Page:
We’ve lived so long under the spell of hierarchy—from god-kings to feudal lords to party bosses—that only recently have we awakened to see not only that “regular” citizens have the capacity for self-governance, but that without their engagement our huge global crises cannot be addressed. The changes needed for human society simply to survive, let alone thrive, are so profound that the only way we will move toward them is if we ourselves, regular citizens, feel meaningful ownership of solutions through direct engagement. Our problems are too big, interrelated, and pervasive to yield to directives from on high.
—Frances Moore Lappé, excerpt from Time for Progressives to Grow Up

Sunday, September 3, 2017

[Russian Revolution series, part 2 of ?] One Hundred Years Ago: the Russian Revolution and the July Crisis, 1917

Click here to access article by Michael Jabara Carley from Strategic Culture Foundation.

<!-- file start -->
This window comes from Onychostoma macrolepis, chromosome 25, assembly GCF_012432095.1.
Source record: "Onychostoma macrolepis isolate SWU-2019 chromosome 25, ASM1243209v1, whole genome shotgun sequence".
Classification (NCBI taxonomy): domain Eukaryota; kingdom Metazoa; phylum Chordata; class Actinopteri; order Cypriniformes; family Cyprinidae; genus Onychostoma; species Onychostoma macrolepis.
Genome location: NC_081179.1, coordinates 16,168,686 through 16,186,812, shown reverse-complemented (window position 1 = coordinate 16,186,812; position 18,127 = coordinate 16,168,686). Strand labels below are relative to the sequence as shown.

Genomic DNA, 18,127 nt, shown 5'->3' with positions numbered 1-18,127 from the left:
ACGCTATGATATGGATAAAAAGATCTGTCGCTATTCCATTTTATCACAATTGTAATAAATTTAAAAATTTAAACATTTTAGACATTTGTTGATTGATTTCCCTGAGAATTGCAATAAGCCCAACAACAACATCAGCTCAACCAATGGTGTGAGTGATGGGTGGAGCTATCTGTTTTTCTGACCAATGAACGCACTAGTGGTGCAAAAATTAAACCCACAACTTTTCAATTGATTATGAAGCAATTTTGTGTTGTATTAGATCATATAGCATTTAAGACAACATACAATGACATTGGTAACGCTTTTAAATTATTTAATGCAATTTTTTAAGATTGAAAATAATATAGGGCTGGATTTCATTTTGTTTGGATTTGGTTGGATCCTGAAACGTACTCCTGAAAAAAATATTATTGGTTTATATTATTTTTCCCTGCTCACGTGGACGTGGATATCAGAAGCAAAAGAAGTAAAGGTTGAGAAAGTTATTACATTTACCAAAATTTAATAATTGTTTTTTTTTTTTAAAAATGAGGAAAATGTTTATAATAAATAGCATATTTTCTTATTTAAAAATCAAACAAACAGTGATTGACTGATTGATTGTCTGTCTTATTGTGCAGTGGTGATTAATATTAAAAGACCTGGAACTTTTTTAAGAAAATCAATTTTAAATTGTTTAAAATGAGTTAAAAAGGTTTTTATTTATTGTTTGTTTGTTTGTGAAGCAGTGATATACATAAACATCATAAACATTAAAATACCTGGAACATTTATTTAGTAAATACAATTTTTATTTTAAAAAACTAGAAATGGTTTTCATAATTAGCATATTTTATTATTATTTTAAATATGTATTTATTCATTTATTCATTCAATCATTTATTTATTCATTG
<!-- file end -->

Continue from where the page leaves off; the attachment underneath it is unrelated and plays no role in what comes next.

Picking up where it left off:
(9/13/2017 note: I am posting a series of articles on the Russian Revolution, but not necessarily all by Carley. Although Carley wrote a first article entitled "One Hundred Years Ago: the Triumph of the February Revolution 1917", I am not including this in the series. Sorry for the confusion.)

This is a second article in a series which I will post about the Russian Revolution of 1917. Please read my introduction to the series if you have not already done so.
The Russian Revolution of 1917 did not occur all at once, but over a period of eight months and four political crises. The abdication of Tsar Nicholas II and the collapse of the tsarist government were provoked by a spontaneous eruption of popular anger in the capital city of Petrograd. The collapse was both anticipated and not. French and British diplomats had warned that the tsarist government was on its last legs, but revolutionaries like Vladimir Lenin, in exile in Switzerland, were caught off guard, and hurried to return home.

Revolutionaries of all stripes, including Bolsheviks, Mensheviks and Socialist Revolutionaries (SRs), rushed to organise Soviets (literally "councils"), tumultuous democratic assemblies of soldiers, workers and peasants, but they were reluctant to take all governmental power into their own hands.